A Conversation With … Jessica Olivieri

Showcasing the talent and creativity of Western Sydney’s many communities has been the raison de entre of multidisciplinary arts company Urban Theatre Projects. Now leading this organisation is curator and artist Jessica Olivieri, who was previously curator, contemporary performance at Campbelltown Arts Centre. Taking the leap from one of Western Sydney’s most highly regard arts organisations to another, we spoke about curating for diversity, context responsive work and multidisciplinary arts practice.

BYO: During the talks program as part of The Hidden Pulse at the Opera House, you brought up the notion of recognising difference as part of curation and performance and I was wondering how you seek to implement this concept as part of your work at Campbelltown Arts Centre and now UTP?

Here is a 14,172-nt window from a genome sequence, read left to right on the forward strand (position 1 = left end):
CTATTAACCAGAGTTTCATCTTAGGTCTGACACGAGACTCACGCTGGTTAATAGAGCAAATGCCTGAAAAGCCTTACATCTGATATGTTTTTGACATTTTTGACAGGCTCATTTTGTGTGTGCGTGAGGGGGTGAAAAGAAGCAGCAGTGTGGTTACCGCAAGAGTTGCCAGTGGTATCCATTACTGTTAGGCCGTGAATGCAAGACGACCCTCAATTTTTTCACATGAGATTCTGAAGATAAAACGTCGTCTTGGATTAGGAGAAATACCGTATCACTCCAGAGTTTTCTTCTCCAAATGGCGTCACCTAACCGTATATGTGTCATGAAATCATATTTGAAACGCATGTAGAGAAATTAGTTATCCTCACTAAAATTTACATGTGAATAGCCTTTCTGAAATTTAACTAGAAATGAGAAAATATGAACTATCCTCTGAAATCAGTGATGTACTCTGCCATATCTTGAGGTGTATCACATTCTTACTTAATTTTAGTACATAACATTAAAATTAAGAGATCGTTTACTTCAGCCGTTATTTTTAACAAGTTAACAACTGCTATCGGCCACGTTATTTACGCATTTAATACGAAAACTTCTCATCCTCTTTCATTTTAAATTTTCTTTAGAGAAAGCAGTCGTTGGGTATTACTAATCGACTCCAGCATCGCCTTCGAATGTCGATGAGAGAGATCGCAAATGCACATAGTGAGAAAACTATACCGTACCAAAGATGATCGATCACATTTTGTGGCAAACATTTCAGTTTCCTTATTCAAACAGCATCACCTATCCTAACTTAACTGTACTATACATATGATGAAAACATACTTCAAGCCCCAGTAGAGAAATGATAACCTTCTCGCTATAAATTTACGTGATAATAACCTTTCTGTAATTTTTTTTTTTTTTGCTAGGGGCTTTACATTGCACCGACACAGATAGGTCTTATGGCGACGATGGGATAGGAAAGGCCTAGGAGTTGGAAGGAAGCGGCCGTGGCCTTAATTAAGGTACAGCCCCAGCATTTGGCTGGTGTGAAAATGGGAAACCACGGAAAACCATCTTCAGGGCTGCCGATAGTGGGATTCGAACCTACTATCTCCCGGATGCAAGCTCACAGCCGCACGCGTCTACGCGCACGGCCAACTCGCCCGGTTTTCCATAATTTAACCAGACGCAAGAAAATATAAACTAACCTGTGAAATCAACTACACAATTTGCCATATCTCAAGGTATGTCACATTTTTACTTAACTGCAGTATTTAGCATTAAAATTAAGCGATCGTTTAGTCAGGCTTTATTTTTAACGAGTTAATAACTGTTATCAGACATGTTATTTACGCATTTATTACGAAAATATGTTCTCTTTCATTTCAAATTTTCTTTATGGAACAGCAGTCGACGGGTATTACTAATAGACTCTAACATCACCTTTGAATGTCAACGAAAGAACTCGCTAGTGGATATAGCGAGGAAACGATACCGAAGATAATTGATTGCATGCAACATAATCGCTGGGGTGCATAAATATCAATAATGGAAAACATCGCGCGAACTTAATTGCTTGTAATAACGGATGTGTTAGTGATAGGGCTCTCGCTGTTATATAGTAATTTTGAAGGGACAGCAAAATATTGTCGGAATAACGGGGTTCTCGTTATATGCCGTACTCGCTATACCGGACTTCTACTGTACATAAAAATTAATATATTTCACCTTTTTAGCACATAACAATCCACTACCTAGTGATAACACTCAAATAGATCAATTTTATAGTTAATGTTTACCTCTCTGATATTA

Jessica: My approach acknowledges a multiplicity of voices and particularly in Western Sydney there is a multiplicity of voices. At its heart Urban Theatre Projects holds those voices [close] but doesn't try to homogenise them. One of the ways that that manifests is through different programs. An example of that would be the project I've curated at Campbelltown which is Era Yalovata Na Marama which has been a two year long project that I've facilitated with The Veiquia Project, they're a group of First Nations Fijian women. Another example of that coming up at Urban Theatre Projects would be a project called Bilingual Kids’ Art Lab which is a partnership with the Arab Theatre Studio. That's specifically aimed at kids who speak multiple languages from Arabic backgrounds and celebrating the difference, celebrating their stories and giving them space to tell their stories. There's lots of different ways you can approach how you embrace a multiplicity of voices that exist in our society. It doesn't need to be a specific project [either]. Something like the Real Real program that Akil Ahamat and I curated together or its Right Here Right Now which is a micro festival of work that happens in Blacktown that Urban Theatre Projects does and [both] include a multiplicity of voices in a broader framework.

BYO: What was your relationship with Urban Theatre Projects before the role came about?